The Creative Meditation is a new project that has grown out of last year’s “Something Beautiful” initiative. It may happen every day or when the spirit moves me.
I share a birthday with Robert Frost and I celebrated for both of us this week. His poem “The Road Not Taken” embodies a personal constitution. A reminder of the choices that move life from the mundane to the extraordinary. Small and incremental. Large and spontaneous. Shifts in thinking and shifts in doing. As an artist, the unworn path must always be within awareness and explored regularly.
In this third chapter of my life, I have come to fully understand that being an artist means dealing constantly with duality. We walk a more solitary path but need outside stimulation. We need space to gain perspective but space can become a solitary confinement. We need to create but the need can become so relentless and demanding that, instead, ideas are imprisoned unable to get free. I push harder ito pry loose an inspiration. But just the opposite results. As in life, learning to let go is difficult and sometimes painful but the only chance of moving toward what you want.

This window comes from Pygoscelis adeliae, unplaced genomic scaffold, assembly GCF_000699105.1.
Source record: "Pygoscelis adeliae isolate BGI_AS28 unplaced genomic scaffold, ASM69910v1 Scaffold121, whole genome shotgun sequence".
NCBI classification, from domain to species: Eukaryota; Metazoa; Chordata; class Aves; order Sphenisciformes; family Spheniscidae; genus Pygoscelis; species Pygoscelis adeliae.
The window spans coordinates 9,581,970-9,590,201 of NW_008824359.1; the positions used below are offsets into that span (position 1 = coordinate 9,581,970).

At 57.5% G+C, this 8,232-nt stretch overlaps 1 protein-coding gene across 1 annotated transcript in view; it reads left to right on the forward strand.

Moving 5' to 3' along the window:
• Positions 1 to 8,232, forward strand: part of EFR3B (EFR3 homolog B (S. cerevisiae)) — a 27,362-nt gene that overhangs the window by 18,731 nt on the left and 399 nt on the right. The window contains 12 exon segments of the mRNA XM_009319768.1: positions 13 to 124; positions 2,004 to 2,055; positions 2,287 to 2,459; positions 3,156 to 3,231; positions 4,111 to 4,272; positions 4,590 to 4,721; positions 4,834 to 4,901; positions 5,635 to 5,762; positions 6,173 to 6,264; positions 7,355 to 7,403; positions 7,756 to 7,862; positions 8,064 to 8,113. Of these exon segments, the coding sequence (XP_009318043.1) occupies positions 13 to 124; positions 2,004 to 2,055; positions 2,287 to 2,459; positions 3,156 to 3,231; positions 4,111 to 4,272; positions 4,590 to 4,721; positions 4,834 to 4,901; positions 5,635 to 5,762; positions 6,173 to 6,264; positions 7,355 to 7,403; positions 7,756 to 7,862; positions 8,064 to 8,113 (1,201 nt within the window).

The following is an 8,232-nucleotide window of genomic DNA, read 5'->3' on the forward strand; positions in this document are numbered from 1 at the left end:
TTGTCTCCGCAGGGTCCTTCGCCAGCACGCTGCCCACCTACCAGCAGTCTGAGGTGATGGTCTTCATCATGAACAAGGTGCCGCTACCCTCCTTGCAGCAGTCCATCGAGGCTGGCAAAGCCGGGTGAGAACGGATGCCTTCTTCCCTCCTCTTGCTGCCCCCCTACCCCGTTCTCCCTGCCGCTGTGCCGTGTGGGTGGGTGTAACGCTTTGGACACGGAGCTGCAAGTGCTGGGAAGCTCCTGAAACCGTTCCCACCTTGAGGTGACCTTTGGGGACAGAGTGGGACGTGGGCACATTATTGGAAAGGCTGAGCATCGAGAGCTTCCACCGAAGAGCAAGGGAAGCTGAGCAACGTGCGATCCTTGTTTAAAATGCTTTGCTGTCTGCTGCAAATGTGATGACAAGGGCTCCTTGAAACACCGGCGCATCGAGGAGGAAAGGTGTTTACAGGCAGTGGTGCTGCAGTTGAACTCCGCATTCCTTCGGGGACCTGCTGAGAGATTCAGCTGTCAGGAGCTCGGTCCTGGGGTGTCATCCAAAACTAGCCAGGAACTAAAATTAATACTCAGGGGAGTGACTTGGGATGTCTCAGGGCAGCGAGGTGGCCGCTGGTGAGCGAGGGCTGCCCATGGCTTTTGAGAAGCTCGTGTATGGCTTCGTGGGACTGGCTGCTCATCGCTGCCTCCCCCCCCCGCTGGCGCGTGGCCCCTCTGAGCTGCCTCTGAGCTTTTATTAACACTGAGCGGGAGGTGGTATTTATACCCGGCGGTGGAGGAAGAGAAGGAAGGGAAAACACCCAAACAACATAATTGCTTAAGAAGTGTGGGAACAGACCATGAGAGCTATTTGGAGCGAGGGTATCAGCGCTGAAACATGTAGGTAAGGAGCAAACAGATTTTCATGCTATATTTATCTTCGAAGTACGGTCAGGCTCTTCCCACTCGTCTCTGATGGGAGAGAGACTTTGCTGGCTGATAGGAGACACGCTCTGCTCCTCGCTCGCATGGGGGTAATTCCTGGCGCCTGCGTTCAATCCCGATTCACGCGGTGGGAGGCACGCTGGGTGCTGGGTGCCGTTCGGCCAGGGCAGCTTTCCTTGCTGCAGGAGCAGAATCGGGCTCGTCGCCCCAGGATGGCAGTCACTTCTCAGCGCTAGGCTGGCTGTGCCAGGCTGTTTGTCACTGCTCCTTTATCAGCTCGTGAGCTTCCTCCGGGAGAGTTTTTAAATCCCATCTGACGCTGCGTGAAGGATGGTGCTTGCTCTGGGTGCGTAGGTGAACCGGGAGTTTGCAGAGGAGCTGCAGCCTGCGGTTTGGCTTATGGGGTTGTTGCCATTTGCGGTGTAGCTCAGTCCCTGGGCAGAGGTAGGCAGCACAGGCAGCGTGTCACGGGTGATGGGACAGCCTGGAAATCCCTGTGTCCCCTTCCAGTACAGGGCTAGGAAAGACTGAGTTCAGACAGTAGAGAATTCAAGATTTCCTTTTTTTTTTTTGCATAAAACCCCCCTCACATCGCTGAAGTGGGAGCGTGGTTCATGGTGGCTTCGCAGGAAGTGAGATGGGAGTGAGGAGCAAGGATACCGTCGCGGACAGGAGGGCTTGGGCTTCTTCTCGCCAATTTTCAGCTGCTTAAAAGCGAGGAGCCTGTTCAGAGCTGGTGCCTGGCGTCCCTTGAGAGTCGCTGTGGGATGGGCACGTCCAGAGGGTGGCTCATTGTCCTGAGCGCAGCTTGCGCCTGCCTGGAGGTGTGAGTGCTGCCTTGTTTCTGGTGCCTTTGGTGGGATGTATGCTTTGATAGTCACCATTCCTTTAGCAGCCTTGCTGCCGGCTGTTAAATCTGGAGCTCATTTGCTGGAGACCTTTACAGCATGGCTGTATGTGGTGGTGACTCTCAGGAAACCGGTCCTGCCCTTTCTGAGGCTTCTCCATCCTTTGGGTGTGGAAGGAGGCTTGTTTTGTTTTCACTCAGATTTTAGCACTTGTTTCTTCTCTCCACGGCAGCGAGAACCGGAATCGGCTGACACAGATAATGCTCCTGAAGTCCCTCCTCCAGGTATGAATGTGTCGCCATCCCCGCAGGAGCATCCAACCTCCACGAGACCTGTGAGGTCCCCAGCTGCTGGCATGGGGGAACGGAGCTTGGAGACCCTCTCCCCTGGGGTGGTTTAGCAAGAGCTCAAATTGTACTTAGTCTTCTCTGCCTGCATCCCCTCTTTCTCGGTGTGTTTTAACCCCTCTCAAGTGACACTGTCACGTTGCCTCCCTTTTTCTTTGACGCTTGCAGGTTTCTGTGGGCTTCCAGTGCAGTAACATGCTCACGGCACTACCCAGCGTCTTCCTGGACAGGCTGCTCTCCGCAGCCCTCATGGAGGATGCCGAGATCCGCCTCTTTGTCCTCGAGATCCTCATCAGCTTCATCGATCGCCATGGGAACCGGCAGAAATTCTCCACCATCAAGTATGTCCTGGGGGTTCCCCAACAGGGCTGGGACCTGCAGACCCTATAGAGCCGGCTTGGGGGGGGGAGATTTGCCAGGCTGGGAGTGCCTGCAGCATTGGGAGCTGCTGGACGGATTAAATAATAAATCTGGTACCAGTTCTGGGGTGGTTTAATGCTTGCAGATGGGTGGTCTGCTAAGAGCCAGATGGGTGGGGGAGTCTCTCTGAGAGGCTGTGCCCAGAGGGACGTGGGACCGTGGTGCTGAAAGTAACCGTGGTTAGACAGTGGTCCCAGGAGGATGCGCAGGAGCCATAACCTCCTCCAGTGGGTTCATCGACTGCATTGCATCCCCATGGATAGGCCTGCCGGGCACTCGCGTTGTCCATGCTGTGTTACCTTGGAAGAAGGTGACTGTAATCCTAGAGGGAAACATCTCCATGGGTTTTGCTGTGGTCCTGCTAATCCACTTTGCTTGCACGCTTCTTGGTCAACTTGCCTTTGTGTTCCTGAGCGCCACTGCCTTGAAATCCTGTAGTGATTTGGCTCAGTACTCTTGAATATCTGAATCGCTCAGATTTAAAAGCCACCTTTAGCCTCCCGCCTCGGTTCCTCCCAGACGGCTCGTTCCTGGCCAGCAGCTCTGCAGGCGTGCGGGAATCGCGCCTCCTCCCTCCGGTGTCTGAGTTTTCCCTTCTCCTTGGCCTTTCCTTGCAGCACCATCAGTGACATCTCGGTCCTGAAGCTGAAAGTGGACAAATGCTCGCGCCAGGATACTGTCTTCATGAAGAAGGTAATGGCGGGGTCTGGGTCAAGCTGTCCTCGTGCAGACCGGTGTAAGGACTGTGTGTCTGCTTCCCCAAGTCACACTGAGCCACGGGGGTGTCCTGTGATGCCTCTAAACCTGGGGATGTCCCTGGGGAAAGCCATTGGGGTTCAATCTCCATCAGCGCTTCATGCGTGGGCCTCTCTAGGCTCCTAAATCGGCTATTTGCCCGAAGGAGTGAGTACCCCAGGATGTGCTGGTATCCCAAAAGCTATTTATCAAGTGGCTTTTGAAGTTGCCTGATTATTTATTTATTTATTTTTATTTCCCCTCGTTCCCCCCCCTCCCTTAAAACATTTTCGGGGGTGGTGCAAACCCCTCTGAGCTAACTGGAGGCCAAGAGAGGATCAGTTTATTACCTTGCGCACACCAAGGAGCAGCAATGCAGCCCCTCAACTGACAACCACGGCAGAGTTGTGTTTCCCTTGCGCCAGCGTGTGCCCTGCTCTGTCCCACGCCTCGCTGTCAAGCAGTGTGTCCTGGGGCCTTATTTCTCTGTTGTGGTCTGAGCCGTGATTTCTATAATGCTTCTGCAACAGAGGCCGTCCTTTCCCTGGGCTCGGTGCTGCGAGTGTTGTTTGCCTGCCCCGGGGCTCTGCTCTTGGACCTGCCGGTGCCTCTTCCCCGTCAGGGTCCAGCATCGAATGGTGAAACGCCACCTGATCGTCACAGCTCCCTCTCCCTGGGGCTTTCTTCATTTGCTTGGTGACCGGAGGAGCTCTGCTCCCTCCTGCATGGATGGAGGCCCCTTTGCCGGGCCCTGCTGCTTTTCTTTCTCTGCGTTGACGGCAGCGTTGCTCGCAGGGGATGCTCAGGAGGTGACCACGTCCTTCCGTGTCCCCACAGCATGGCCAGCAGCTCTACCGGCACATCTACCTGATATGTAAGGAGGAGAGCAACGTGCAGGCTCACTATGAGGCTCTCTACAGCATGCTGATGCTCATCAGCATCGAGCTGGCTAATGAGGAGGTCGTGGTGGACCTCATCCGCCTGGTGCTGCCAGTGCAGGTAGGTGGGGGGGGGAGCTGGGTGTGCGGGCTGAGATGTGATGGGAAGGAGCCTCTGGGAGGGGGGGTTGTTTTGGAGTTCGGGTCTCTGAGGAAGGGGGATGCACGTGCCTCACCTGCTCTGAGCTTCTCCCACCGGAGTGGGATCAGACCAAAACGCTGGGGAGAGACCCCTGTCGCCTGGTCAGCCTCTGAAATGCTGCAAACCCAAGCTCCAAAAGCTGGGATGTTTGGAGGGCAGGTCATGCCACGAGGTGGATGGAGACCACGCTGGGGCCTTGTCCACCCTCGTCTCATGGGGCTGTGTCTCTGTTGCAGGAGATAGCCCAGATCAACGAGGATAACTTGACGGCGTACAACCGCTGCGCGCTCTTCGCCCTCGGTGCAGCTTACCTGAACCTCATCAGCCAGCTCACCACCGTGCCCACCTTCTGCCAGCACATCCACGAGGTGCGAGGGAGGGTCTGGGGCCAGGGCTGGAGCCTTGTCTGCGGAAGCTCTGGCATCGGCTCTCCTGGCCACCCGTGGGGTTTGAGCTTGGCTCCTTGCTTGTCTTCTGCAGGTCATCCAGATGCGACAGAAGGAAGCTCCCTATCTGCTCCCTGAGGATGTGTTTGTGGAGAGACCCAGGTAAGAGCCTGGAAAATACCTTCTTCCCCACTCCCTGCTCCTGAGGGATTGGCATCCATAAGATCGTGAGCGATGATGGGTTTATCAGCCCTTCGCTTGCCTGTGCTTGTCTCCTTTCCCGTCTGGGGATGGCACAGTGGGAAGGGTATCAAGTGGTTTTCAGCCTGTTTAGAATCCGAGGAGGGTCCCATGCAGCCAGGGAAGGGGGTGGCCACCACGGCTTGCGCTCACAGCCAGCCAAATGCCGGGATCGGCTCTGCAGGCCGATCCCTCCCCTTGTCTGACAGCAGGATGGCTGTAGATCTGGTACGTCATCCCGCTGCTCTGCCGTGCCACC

For artists, the tension between the need for social contact and space to think and synthesize is an ongoing reality. But coming out of the creative cave to experience the light of stimulation is essential. Never more than now have I valued creative kinship.
One of my closest creative sisters came to celebrate my chronological milestone and “play” for a few days. We saw. We sketched. We explored. We talked and talked. She supported, expanded, and fanned the flames of a great new idea that has been brewing for years. She spoiled me rotten. Part of her extravagant banquet of gifts was new art media. During our travels around town, we noted inspirations and sat down last Saturday to begin translating those ideas into prints.
Today I went back to the abstract backgrounds I printed last week and began adding layers. First I printed over them. Then I came back to experiment adding watercolor pencil. I wish I had photographed the original backgrounds, but I did take photos of the second and third layers added. (The photos below show you before and after.) Several of them were interesting and fully finished as they were. Then I went back to see if they could be improved by adding another layer created with watercolor pencil. As in life, some were fine without change. As in life, moving forward involves growing and changing. It takes risk. Some risks pay off. Others do not. At the end of the experiment, I know more and will endeavor to remember those lessons next time — as in life.
Thanks for reminding me, Bonnie.